I need to start making a point to take my camera with me during the day. I have missed so many great nature shots lately. I watched a pelican wrestle with a large carp yesterday and the pelican won. The camera always seems to be in another pickup or at home. I am going to try and gather the late calving, open (not pregnant) and old fall calving cows tomorrow. This time of year cash flow is always an issue and the bills seem to not really care as they continue to roll in. I have one irrigation pump that is giving me fits and I am at the point of calling a professional. Oh well, another bill to make sure the bank account does not get too fat.

All I really do these days is change irrigation water and fix some fence just to break the monotony. The weather is nice and the long days help to keep a positive attitude. I keep dreaming of little improvement projects but even with long daylight hours they seem to fade away because of things that HAVE to be done each day. The saving grace is I am feeling well, the family is healthy and happy, the grass keeps growing, the cows are slick and fat and the calves are growing.

I guess sometimes life is just about appreciating the little things and not getting caught up in the “extras” that are nice but not necessary to living a full life. I heard a song today that I guess has been out for awhile but I had somehow not heard it before. After hearing it I took some time and talked with Dad because it reminded me so much of him. The man really had life figured out and as I strive to get to that place I sure think about him a lot. If you are interested here is a youtube link to the song……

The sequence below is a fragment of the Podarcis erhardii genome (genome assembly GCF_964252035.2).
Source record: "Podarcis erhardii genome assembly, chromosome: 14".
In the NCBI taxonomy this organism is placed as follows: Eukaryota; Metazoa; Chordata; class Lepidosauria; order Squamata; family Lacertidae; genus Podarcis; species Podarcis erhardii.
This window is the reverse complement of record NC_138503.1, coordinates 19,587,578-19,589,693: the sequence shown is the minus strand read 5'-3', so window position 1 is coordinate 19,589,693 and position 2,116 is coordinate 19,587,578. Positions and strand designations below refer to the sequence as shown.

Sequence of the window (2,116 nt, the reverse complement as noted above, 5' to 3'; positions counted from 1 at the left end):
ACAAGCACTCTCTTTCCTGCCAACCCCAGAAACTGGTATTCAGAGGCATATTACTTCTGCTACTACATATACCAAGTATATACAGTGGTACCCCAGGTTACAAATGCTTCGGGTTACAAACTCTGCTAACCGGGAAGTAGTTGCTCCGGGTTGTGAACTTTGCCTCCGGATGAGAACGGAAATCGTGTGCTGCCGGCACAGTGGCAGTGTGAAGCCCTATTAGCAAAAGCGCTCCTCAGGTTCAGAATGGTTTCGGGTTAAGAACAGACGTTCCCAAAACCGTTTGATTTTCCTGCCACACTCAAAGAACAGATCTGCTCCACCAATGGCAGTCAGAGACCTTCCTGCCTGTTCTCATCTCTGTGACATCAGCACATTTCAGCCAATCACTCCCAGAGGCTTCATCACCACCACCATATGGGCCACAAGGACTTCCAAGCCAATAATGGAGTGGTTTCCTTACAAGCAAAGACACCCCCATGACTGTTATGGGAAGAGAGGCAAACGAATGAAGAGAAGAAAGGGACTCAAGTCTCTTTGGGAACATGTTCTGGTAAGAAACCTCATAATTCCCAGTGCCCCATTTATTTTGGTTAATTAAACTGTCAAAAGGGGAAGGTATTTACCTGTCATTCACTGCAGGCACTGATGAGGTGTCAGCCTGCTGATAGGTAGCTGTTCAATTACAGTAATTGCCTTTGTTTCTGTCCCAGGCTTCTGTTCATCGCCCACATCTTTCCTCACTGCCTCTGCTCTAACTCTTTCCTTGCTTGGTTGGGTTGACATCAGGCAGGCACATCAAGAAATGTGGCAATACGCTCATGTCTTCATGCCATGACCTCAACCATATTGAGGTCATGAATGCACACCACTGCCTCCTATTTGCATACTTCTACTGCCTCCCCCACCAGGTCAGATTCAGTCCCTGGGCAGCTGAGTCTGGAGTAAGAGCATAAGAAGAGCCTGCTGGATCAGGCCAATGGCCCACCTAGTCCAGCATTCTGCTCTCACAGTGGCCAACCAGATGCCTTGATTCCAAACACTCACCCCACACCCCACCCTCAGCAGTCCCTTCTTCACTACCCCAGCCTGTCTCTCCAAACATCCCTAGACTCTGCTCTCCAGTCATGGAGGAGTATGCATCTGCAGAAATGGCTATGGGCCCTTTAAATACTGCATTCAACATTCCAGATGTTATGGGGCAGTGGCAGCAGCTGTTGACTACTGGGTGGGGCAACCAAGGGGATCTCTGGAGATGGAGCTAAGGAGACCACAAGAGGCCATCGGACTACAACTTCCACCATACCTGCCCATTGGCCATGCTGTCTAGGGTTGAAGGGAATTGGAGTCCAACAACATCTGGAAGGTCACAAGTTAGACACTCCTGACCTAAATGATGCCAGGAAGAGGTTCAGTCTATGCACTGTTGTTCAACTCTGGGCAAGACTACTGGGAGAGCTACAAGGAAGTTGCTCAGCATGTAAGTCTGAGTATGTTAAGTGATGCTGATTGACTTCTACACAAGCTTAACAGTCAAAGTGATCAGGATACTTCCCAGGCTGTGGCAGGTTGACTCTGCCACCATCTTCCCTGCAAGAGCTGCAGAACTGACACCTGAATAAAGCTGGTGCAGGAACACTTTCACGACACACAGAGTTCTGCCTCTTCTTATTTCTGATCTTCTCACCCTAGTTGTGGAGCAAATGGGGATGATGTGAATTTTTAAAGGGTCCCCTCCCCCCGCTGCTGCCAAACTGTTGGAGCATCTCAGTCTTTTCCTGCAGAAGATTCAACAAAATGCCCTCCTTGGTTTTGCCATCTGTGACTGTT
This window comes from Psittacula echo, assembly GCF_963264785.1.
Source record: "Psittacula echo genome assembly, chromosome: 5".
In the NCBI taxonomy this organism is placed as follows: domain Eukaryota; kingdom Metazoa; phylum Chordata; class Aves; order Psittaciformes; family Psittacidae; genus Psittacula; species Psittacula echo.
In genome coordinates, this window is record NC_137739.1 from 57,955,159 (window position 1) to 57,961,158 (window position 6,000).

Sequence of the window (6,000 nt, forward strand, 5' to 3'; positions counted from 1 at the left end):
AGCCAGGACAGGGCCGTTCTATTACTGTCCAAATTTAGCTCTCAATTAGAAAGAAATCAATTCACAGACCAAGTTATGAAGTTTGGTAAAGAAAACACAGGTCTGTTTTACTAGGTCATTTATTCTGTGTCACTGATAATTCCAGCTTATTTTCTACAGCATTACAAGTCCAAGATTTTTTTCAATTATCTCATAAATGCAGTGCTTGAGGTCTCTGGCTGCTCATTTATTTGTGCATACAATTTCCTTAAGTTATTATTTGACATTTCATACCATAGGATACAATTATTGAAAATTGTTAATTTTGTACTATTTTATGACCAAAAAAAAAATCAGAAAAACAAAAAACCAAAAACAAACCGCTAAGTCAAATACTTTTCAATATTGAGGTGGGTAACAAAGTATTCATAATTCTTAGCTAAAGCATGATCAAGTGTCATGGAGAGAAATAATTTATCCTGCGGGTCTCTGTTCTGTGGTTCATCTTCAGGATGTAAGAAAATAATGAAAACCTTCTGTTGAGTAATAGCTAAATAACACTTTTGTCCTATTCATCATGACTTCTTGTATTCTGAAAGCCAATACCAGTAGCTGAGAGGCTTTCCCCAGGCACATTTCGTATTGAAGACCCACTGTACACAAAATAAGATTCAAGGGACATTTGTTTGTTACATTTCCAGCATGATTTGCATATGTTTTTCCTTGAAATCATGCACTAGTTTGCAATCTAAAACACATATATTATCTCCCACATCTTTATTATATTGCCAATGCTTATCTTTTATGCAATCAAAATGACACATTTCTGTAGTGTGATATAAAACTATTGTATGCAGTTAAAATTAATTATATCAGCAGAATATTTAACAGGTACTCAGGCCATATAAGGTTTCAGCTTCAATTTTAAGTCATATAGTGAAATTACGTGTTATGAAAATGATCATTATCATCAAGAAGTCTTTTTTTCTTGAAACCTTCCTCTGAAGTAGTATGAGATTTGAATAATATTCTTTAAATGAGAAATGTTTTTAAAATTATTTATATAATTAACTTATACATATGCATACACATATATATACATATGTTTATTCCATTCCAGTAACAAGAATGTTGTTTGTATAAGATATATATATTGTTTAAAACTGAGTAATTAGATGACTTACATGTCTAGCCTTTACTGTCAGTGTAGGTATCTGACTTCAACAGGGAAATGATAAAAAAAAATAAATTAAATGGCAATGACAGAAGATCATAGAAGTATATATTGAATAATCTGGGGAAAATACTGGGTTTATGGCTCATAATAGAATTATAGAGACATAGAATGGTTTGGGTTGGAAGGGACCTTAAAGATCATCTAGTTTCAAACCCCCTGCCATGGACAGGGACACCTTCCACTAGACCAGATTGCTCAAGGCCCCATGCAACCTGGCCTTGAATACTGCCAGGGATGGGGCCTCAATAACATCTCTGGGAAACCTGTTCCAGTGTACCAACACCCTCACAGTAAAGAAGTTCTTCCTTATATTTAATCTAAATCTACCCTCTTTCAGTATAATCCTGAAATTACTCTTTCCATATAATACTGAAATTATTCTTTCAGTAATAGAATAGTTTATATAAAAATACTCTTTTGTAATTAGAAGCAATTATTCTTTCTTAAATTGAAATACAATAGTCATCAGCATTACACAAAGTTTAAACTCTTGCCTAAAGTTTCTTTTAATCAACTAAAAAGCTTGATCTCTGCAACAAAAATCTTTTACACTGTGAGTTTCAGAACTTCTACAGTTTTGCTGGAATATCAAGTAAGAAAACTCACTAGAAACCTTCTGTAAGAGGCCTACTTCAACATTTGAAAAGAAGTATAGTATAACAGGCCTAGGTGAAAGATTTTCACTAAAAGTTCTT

Today’s real environmentalist species is the ladybug aka ladybird aka Coccinella septempunctada.

Today’s picture is of two yearling heifers that apparently did not have time to look up for the camera.

Monday, May 17, 2010

Hen squids for sale

A productive Monday was all I really wanted today. Luckily I got my wish, no massive projects completed of any kind but several small things that I had been putting off got done. I almost feel as if I am within reach of being caught up on work. Tomorrow I have to travel to Ellensburg for our WCA monthly meeting and that will fill most of the day so I will quickly get right back to where I usually am…behind. We have had some really great and warm weather the last few days. The corn has popped out of the ground for the most part and I noticed today enough had come up that you could see the rows clearly.